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⚡ Situational awareness: A Fort Worth police officer was charged with murder in the death of Atatiana Jefferson, who was shot inside her home. (Fort Worth Star-Telegram)
The White House is tense — and some aides are frantic — as Democrats on Capitol Hill tap a gusher of revelations that paint an increasingly vivid portrait of President Trump's unrestrained conduct of foreign policy.
Fiona Hill, Trump's former National Security Council senior director for Europe and Russia, testified yesterday that then-national security adviser John Bolton told her to notify the NSC's chief lawyer about a rogue effort by EU ambassador Gordon Sondland, Rudy Giuliani and acting White House chief of staff Mick Mulvaney, the N.Y. Times reports.
Some White House officials are demoralized, amid unusual chaos and uncertainty, even for this West Wing, according to a former top Trump official.
Mulvaney has complained to people that White House counsel Pat Cipollone is developing the impeachment legal strategy with Trump and not sharing information with key staff, Axios' Jonathan Swan reports.
At the other end of Pennsylvania Avenue, House Democrats tell Treene that every witness has bolstered the case against Trump, with what Democrats contend is little contradictory evidence.
With reporting by Axios' Zachary Basu.
Spoiler alert: When 12 Democratic presidential candidates take the debate stage in Ohio at 8 ET tonight (presented by CNN and the N.Y. Times), they’ll all have the same opinions about Medicare for All as they had at the last debate.
On foreign policy:
On health care:
On energy and climate:
On the economy:
At least U.S. 44 colleges have hired consultants to collect applicants' data "to make better predictions about which students are the most likely to apply, accept ... and enroll," write the WashPost's Doug MacMillan and Nick Anderson.
Boris Johnson's government set out a list of priorities in the traditional Queen's Speech in Parliament, but he seems to be staring down a general election that could prevent him from accomplishing his aims, writes the BBC.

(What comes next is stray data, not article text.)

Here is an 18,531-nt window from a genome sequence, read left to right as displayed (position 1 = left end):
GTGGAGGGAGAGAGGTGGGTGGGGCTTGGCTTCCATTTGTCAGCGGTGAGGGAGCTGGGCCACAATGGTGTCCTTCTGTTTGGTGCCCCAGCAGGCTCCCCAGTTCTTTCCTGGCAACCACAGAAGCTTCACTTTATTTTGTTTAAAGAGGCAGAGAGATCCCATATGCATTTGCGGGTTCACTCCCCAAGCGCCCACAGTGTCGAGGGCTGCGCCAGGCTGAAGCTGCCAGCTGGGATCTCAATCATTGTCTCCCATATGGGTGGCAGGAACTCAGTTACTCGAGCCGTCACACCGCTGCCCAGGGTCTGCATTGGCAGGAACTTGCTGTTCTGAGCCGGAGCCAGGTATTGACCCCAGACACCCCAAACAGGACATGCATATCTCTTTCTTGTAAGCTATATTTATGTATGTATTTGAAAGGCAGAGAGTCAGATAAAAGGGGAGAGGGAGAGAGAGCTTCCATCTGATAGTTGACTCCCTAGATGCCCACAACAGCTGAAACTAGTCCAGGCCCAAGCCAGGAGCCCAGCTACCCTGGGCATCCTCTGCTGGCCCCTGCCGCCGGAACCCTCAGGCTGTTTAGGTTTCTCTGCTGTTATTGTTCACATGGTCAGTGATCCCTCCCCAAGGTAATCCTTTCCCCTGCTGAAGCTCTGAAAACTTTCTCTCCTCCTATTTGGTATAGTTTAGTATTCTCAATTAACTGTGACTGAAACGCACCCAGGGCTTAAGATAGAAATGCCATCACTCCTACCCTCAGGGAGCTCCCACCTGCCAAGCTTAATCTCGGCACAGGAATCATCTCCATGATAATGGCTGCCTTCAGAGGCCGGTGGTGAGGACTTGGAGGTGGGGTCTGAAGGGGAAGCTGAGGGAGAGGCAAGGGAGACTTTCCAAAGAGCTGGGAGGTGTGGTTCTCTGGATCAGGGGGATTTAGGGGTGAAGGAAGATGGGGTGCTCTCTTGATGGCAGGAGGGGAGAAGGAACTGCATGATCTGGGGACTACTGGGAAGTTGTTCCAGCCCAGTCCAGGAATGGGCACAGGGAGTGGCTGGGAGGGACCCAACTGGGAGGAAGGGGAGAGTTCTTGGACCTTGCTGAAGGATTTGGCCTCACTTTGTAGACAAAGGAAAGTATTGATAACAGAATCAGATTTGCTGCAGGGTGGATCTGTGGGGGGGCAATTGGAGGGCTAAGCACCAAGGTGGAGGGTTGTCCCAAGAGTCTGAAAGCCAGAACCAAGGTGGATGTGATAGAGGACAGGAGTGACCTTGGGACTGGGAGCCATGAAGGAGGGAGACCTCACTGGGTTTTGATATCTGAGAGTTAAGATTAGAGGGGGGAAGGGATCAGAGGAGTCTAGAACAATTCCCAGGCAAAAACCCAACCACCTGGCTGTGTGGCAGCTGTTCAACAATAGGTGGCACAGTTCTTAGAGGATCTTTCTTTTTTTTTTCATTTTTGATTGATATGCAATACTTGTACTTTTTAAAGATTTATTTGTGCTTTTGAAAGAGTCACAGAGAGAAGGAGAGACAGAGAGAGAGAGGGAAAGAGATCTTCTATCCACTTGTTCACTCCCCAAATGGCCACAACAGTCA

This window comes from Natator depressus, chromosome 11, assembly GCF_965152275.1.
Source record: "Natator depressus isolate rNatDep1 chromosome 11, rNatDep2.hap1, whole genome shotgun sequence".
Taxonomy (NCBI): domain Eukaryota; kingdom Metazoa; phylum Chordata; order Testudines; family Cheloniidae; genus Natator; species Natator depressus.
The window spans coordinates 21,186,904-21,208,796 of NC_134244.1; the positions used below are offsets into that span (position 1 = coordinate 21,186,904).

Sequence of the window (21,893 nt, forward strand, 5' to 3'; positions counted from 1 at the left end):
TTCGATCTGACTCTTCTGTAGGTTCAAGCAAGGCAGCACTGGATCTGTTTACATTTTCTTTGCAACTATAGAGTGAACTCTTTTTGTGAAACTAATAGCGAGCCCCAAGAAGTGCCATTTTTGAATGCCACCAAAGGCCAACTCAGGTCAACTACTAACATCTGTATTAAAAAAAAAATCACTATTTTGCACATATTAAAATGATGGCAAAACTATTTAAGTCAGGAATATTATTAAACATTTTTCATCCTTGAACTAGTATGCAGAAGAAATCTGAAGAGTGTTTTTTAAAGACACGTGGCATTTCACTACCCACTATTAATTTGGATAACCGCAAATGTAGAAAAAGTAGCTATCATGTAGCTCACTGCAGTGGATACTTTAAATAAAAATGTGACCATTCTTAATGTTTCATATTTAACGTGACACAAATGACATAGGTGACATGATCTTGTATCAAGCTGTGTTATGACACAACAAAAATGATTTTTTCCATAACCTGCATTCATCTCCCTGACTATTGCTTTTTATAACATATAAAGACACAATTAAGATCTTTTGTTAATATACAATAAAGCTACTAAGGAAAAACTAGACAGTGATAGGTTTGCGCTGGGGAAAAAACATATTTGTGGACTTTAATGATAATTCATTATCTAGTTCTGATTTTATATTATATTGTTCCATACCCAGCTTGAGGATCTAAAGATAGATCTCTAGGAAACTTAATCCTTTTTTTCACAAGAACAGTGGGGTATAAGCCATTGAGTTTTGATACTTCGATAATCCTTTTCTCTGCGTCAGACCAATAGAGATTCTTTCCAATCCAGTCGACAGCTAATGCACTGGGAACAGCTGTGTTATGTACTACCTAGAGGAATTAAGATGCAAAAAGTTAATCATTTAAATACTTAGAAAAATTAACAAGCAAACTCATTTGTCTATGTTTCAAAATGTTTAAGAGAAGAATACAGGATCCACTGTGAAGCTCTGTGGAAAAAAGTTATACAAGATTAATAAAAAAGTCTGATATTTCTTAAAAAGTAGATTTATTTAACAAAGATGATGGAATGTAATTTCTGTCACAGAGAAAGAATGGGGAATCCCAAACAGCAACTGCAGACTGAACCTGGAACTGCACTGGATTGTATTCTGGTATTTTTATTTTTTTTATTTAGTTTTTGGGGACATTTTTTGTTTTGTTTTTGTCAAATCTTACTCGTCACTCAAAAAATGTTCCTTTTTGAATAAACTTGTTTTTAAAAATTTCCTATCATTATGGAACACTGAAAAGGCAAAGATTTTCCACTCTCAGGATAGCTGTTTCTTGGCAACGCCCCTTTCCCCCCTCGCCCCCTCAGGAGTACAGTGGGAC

Minneapolis Fed president Neel Kashkari tells Axios' Felix Salmon that the headline unemployment rate is "almost useless" in determining whether the U.S. economy is at full employment.
The bottom line: If Americans started earning more money, the Fed would likely welcome that as a sign of economic health, rather than worrying that it might start causing too much inflation.
Photo: Zhong Zhi/Getty Images
In his first public comments since the NBA's China firestorm, Lakers superstar LeBron James didn’t appear to specifically address the merits of Houston Rockets GM Daryl Morey’s support of Hong Kong's sovereignty, per the AP.
James later followed up on Twitter:
"Why Trump's Middle East Plan Can’t Work" ... Martin Indyk offers a scathing look in Foreign Affairs at the Trump administration's foreign policy on Iran, Saudi Arabia and Israeli-Palestinian peace.
Several big names from the military are joining Medici, an Austin-based virtual health care company, to help launch Operation 11/11, which will provide virtual consults to U.S. veterans on Veterans Day, Nov. 11.
Veterans joining as advisers: Marcus Luttrell, former Navy SEAL; Mark Geist, member of the Annex Security team that fought at Benghazi; Rob O’Neill, SEAL Team 6 member in the Bin Laden raid; and Omar Avila, hit by an IED in Iraq.
Photo: Derek Davis/Portland Portland Press Herald via Getty Images
Fly fishing, which has traditionally been a sport for the older, is catching on among millennials, reports the N.Y. Times' Alexandra Marvar.
💰 "[W]here millennials go, hospitality brands follow. ... And there’s plenty of gear and apparel to own. Newcomers may require waders, vests, tackle boxes, rods, reels, creels, flies and perhaps even fly-tying equipment."
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